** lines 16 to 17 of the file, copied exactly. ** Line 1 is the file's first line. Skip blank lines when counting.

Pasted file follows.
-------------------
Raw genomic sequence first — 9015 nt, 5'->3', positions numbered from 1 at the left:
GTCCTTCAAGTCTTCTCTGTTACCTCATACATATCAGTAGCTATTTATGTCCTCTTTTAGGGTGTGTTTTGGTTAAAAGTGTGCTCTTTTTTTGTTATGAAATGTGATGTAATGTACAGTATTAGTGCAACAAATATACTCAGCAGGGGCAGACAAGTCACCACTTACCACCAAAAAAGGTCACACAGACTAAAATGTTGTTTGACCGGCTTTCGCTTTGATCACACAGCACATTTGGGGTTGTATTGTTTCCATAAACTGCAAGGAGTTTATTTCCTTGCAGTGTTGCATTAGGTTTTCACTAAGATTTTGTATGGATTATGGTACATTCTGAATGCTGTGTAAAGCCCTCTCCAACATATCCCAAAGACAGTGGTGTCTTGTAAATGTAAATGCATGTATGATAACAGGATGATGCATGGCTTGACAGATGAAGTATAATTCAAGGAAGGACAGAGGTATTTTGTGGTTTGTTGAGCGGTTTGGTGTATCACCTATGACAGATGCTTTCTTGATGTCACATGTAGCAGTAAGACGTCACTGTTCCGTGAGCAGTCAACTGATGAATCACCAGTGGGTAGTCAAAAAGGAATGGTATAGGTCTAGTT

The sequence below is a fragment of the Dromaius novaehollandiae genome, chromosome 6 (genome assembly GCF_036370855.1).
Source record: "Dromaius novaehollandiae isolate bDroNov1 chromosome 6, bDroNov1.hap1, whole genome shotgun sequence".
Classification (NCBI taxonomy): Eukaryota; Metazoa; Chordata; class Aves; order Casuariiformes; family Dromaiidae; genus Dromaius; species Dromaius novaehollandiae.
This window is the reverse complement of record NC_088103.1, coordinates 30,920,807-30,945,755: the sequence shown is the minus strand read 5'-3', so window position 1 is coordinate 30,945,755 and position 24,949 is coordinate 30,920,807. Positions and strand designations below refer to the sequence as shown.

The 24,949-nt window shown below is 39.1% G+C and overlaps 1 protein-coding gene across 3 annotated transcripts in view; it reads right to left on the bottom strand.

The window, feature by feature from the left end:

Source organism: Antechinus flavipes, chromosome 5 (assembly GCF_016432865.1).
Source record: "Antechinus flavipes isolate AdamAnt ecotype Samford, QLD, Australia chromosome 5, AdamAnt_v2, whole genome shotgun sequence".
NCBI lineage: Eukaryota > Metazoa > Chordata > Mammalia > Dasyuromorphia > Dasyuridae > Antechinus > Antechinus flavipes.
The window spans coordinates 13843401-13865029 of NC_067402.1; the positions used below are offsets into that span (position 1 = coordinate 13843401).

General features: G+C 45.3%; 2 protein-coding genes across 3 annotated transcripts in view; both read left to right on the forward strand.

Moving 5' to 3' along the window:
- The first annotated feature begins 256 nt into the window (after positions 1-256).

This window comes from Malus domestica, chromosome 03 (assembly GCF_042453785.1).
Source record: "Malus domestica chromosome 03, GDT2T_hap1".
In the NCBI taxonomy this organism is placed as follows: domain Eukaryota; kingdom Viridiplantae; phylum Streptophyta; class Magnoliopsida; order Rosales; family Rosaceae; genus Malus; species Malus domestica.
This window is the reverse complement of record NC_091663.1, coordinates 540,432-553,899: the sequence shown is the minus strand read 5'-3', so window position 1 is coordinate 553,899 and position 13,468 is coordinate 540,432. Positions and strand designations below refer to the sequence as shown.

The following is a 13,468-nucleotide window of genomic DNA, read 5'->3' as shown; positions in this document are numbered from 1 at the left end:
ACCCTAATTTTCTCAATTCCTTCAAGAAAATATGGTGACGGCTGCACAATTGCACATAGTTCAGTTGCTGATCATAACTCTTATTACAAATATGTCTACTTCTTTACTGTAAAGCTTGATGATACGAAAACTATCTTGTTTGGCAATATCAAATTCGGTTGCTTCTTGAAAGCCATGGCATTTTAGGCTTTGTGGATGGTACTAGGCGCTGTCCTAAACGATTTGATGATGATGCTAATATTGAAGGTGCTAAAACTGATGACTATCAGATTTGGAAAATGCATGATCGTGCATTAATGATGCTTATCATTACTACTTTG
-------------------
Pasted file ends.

This window comes from Malus domestica, chromosome 03 (assembly GCF_042453785.1).
Source record: "Malus domestica chromosome 03, GDT2T_hap1".